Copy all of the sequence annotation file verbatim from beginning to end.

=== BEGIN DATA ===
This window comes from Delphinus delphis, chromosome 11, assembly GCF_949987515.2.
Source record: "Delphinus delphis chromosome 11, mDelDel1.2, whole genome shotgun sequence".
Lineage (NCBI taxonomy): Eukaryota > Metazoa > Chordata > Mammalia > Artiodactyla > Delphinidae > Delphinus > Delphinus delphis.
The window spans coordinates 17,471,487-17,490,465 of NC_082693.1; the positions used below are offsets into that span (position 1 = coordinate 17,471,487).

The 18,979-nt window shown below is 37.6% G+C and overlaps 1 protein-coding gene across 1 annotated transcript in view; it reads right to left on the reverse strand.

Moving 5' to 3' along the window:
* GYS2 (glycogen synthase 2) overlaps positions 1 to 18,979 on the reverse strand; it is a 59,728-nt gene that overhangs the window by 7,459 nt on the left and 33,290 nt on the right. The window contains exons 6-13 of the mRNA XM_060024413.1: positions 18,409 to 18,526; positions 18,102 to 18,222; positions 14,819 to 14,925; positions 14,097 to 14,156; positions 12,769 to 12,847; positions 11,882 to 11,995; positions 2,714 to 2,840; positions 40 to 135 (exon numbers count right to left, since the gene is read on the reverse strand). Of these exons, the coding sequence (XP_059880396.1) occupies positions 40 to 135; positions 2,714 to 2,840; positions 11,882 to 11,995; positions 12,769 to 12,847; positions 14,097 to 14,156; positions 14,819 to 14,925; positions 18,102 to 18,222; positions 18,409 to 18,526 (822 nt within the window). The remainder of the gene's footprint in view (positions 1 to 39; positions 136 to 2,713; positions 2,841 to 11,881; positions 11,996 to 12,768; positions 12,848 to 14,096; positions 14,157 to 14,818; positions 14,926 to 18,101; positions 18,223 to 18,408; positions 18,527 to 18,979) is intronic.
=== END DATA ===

This window comes from Delphinus delphis, chromosome 11, assembly GCF_949987515.2.
Source record: "Delphinus delphis chromosome 11, mDelDel1.2, whole genome shotgun sequence".
Lineage (NCBI taxonomy): Eukaryota > Metazoa > Chordata > Mammalia > Artiodactyla > Delphinidae > Delphinus > Delphinus delphis.
The window spans coordinates 17,471,487-17,490,465 of NC_082693.1; the positions used below are offsets into that span (position 1 = coordinate 17,471,487).

The 18,979-nt window shown below is 37.6% G+C and overlaps 1 protein-coding gene across 1 annotated transcript in view; it reads right to left on the reverse strand.

Moving 5' to 3' along the window:
* GYS2 (glycogen synthase 2) overlaps positions 1 to 18,979 on the reverse strand; it is a 59,728-nt gene that overhangs the window by 7,459 nt on the left and 33,290 nt on the right. The window contains exons 6-13 of the mRNA XM_060024413.1: positions 18,409 to 18,526; positions 18,102 to 18,222; positions 14,819 to 14,925; positions 14,097 to 14,156; positions 12,769 to 12,847; positions 11,882 to 11,995; positions 2,714 to 2,840; positions 40 to 135 (exon numbers count right to left, since the gene is read on the reverse strand). Of these exons, the coding sequence (XP_059880396.1) occupies positions 40 to 135; positions 2,714 to 2,840; positions 11,882 to 11,995; positions 12,769 to 12,847; positions 14,097 to 14,156; positions 14,819 to 14,925; positions 18,102 to 18,222; positions 18,409 to 18,526 (822 nt within the window). The remainder of the gene's footprint in view (positions 1 to 39; positions 136 to 2,713; positions 2,841 to 11,881; positions 11,996 to 12,768; positions 12,848 to 14,096; positions 14,157 to 14,818; positions 14,926 to 18,101; positions 18,223 to 18,408; positions 18,527 to 18,979) is intronic.